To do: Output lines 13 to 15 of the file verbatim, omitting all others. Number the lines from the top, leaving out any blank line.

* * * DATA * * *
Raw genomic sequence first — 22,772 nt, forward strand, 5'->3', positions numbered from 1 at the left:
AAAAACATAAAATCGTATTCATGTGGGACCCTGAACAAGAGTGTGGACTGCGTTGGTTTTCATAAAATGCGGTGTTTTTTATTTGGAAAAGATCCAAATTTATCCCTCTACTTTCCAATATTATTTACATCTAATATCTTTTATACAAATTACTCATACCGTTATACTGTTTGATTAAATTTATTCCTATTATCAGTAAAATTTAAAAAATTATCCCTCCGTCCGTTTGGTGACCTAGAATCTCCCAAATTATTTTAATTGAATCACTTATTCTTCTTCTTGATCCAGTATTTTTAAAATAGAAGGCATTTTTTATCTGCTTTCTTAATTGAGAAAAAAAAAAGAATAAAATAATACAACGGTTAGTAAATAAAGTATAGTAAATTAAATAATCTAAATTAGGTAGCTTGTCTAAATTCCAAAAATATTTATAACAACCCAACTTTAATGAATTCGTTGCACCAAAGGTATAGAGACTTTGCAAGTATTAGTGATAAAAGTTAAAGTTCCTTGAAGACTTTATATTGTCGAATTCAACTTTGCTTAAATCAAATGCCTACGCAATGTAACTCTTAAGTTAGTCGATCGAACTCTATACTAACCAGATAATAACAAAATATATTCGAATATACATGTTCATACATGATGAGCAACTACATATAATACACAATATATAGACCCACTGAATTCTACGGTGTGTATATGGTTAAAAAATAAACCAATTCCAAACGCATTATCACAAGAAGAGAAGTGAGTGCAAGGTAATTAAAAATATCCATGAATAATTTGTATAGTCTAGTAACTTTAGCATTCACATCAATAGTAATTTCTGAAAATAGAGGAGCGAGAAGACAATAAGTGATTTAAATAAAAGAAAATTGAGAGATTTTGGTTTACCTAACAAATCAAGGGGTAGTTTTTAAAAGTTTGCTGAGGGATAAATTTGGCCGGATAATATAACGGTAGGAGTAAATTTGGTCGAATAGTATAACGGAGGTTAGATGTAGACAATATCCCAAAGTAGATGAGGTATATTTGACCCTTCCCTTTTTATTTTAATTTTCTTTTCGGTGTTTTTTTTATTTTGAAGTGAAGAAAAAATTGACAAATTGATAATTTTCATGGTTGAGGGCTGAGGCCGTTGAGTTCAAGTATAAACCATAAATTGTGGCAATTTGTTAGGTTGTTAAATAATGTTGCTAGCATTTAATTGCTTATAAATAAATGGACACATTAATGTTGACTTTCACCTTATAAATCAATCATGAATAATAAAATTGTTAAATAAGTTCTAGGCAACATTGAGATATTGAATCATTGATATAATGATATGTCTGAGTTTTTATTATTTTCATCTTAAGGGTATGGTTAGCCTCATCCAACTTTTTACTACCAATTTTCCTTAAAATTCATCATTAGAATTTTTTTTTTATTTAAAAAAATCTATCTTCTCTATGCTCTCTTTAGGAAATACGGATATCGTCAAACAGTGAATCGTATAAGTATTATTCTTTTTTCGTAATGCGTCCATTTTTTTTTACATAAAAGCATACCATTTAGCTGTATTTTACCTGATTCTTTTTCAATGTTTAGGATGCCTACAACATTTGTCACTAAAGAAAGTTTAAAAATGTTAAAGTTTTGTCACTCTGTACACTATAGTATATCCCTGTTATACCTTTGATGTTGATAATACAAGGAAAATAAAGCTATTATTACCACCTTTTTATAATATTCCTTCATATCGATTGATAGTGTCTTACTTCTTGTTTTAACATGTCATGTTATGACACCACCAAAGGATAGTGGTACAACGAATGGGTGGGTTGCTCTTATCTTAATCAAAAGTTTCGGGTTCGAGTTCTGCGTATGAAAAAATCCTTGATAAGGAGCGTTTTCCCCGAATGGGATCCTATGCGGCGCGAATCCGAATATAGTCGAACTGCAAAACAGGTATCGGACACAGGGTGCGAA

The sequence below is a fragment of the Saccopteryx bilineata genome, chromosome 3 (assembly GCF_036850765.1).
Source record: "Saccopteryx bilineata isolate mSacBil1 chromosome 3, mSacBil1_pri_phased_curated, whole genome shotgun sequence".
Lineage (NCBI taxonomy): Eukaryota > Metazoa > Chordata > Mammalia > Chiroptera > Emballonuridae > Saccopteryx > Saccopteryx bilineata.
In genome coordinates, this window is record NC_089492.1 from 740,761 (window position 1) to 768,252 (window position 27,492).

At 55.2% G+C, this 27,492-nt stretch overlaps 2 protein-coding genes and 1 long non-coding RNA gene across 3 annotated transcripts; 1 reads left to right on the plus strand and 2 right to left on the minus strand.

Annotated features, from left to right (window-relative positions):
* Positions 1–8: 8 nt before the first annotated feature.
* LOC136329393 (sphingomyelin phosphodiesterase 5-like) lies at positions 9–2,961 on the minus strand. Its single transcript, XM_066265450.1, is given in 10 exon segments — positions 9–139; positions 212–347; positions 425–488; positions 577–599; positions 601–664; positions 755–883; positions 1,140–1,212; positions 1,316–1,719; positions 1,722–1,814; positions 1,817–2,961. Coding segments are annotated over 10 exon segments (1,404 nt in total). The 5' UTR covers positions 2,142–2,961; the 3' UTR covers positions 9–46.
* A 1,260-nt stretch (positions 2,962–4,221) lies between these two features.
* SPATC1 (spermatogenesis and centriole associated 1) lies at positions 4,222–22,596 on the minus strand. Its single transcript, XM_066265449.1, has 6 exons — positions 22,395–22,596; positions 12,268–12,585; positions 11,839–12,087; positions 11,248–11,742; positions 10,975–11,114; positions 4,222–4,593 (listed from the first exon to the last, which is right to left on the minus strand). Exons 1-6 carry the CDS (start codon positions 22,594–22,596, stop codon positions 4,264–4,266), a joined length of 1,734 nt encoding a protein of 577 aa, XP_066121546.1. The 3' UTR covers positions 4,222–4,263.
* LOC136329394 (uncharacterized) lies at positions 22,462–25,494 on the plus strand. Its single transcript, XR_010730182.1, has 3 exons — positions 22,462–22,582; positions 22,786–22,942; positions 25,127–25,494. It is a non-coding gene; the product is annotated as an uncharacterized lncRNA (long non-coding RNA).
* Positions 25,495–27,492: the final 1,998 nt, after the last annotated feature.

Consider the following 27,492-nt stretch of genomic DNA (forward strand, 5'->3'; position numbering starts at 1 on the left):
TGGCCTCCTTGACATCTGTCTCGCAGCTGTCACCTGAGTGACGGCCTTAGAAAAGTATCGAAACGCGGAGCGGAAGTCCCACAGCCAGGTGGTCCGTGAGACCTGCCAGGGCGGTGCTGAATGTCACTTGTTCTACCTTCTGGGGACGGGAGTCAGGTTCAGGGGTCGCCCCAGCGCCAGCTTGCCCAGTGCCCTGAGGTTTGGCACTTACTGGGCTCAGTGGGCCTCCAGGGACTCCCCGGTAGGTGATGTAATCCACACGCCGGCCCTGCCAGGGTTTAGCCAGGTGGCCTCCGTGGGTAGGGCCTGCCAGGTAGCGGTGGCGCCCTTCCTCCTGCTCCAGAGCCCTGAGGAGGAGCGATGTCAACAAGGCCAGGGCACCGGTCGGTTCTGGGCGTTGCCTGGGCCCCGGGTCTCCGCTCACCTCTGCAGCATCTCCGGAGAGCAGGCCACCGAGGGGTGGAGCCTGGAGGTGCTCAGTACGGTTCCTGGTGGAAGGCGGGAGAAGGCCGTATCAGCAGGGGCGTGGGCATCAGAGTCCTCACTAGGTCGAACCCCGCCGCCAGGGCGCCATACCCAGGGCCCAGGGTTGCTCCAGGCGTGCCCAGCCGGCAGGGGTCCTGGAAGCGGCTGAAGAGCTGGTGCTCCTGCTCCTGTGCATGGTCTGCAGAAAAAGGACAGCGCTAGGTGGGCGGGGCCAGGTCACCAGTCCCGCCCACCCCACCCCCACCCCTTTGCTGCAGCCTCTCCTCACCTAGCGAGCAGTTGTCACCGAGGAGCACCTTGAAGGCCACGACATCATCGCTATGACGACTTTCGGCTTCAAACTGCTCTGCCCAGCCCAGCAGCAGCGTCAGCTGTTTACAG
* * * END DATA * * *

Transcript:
* LOC136329394 (uncharacterized) lies at positions 22,462–25,494 on the plus strand. Its single transcript, XR_010730182.1, has 3 exons — positions 22,462–22,582; positions 22,786–22,942; positions 25,127–25,494. It is a non-coding gene; the product is annotated as an uncharacterized lncRNA (long non-coding RNA).
* Positions 25,495–27,492: the final 1,998 nt, after the last annotated feature.

Consider the following 27,492-nt stretch of genomic DNA (forward strand, 5'->3'; position numbering starts at 1 on the left):